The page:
The situation grew to such proportions that the ERLC was named in Baptist Press, Southern Baptists’ official news service, as having caused “more letters, more calls, more emails … in memory,” and two panels were formed by the SBC Executive Committee to study the way “churches are responding” to all SBC entities.
Reports indicate at least 100 congregations are withholding contributions normally given through the Cooperative Program, and that 49 congregations withdrew membership from the SBC last year—more than eight times the normal amount of such requests.
Moore’s first statement, “Election Year Thoughts at Christmastime,” published Dec. 19, last year, blamed the situation on “misunderstandings,” specifically citing “a handful of Christian political operatives” as the target of his harsh insult.
Referring to his statements about others during the 2016 presidential campaign as “pointed criticisms,” he said, ‘’Pastors and friends who told me when they read my comments they thought I was criticizing anyone who voted for Donald Trump.
“I told them then,” he wrote, “and I would tell anyone now: if that’s what you heard me say, that was not at all my intention, and I apologize.”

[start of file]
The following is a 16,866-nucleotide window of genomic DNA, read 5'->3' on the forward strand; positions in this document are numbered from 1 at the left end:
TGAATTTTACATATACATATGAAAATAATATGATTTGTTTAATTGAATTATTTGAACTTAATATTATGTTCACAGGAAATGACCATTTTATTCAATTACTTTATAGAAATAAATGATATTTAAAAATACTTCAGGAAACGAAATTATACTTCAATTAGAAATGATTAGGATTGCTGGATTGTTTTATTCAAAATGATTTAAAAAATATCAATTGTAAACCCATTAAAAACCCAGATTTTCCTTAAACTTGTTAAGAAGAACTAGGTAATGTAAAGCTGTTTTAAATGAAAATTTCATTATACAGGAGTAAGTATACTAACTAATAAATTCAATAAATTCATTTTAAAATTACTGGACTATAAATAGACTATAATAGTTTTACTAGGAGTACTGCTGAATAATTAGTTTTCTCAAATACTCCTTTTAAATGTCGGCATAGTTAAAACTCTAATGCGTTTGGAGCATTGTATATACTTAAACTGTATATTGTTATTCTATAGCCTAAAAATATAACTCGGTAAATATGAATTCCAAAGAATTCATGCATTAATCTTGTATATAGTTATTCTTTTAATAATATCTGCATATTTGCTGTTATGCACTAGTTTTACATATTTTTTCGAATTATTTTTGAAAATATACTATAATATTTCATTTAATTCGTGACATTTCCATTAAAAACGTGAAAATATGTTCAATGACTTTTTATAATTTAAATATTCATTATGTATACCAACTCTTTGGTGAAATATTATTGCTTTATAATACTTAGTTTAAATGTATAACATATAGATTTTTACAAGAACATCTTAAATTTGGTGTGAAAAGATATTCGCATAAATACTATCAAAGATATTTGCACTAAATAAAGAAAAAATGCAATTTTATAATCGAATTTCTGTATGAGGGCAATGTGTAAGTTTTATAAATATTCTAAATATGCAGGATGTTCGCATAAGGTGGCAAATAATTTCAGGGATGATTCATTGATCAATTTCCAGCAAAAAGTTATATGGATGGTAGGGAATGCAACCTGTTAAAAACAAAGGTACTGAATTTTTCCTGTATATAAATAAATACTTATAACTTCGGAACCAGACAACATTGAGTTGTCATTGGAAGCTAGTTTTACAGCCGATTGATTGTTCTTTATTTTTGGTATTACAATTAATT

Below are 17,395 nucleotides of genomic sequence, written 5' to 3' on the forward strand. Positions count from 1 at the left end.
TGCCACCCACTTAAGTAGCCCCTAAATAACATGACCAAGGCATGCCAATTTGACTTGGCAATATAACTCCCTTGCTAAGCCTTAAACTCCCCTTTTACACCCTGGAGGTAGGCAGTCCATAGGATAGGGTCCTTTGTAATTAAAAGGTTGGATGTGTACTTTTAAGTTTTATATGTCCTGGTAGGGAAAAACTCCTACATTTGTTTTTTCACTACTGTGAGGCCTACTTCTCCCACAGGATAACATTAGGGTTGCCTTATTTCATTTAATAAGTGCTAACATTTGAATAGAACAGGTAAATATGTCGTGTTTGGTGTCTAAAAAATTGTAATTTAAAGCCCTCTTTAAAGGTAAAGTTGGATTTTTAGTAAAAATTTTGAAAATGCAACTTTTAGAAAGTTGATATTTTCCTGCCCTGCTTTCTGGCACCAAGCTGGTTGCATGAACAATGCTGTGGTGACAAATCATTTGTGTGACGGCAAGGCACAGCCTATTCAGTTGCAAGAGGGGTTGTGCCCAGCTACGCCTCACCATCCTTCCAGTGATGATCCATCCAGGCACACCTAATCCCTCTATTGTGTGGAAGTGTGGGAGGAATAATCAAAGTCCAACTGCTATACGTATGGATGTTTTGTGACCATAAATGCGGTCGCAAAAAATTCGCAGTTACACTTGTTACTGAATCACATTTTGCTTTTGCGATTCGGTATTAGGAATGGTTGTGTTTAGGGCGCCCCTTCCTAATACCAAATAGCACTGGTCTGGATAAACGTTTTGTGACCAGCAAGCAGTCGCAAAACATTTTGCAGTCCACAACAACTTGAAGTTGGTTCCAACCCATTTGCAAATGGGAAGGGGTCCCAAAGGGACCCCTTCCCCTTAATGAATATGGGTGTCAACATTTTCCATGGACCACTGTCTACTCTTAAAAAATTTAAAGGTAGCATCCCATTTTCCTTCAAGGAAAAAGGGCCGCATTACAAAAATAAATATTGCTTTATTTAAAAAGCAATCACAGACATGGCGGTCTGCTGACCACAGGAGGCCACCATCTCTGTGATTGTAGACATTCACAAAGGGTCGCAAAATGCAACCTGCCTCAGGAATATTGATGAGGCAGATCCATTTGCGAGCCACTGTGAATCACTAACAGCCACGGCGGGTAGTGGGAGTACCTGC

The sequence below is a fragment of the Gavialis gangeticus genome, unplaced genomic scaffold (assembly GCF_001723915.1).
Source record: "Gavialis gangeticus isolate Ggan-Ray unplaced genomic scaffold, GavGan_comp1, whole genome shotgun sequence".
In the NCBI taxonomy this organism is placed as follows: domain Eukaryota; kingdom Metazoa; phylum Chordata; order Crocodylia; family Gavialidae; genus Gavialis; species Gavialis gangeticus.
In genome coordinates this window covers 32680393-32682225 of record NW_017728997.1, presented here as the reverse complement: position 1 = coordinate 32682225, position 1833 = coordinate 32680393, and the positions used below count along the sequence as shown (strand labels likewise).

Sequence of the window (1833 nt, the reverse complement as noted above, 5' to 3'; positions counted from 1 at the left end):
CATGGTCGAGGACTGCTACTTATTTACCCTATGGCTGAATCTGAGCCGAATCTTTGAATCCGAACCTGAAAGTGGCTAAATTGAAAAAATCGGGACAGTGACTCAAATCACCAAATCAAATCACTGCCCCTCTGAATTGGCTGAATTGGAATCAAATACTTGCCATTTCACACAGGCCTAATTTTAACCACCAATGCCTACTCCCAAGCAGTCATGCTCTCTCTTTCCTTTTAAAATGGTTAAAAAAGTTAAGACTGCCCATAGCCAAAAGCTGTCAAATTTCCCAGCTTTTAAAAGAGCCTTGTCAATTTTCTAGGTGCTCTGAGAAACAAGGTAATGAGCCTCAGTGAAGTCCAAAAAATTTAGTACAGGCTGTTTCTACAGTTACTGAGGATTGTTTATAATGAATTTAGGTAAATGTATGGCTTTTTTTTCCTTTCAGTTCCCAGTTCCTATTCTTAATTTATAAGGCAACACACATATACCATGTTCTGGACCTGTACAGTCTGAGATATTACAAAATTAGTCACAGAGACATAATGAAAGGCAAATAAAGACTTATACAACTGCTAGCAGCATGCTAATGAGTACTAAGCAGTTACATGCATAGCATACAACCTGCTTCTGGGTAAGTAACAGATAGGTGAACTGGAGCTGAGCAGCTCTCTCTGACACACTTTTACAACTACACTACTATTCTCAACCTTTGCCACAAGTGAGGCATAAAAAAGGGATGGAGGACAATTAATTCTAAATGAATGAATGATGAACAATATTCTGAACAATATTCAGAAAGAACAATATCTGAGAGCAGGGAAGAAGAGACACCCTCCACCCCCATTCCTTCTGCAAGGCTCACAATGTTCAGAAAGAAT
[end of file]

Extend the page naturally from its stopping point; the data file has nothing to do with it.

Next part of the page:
In his second statement, included with separate comments from ERLC trustee officers in a March 20 release titled, “Seeking Unity in the Southern Baptist Convention,” Moore broadened his apology beyond others’ “misunderstanding.”
He said he was not “intending to talk about Southern Baptists” but was meaning to target “most often prosperity gospel teachers.”
He also said he regretted his “contextless or unhelpful posts on social media,” but that he could not “go back and change time, and I cannot apologize for my underlying convictions.”
“But I can—and do—apologize for failing to distinguish between people who shouldn’t have been in the same category with those who put politics over the gospel and for using words, particularly in social media, that were at times overly broad or unnecessarily harsh. That is a failure on my part,” he wrote.
EXECUTIVE BOARD LETTER
The LBC Executive Board letter, May 4, commended Moore “for plainly confessing his failings that had resulted in the serious breach of fellowship we were observing in our Southern Baptist family” and encouraged him “to listen carefully and respectfully to Southern Baptists even as we listen to him.”
“We hope that we will be able to forge consensus among Southern Baptists as we attempt to bear witness in cultural conflicts,” board members wrote, calling for the ERLC “to tread carefully in those matters where our people have genuine differences of opinion.”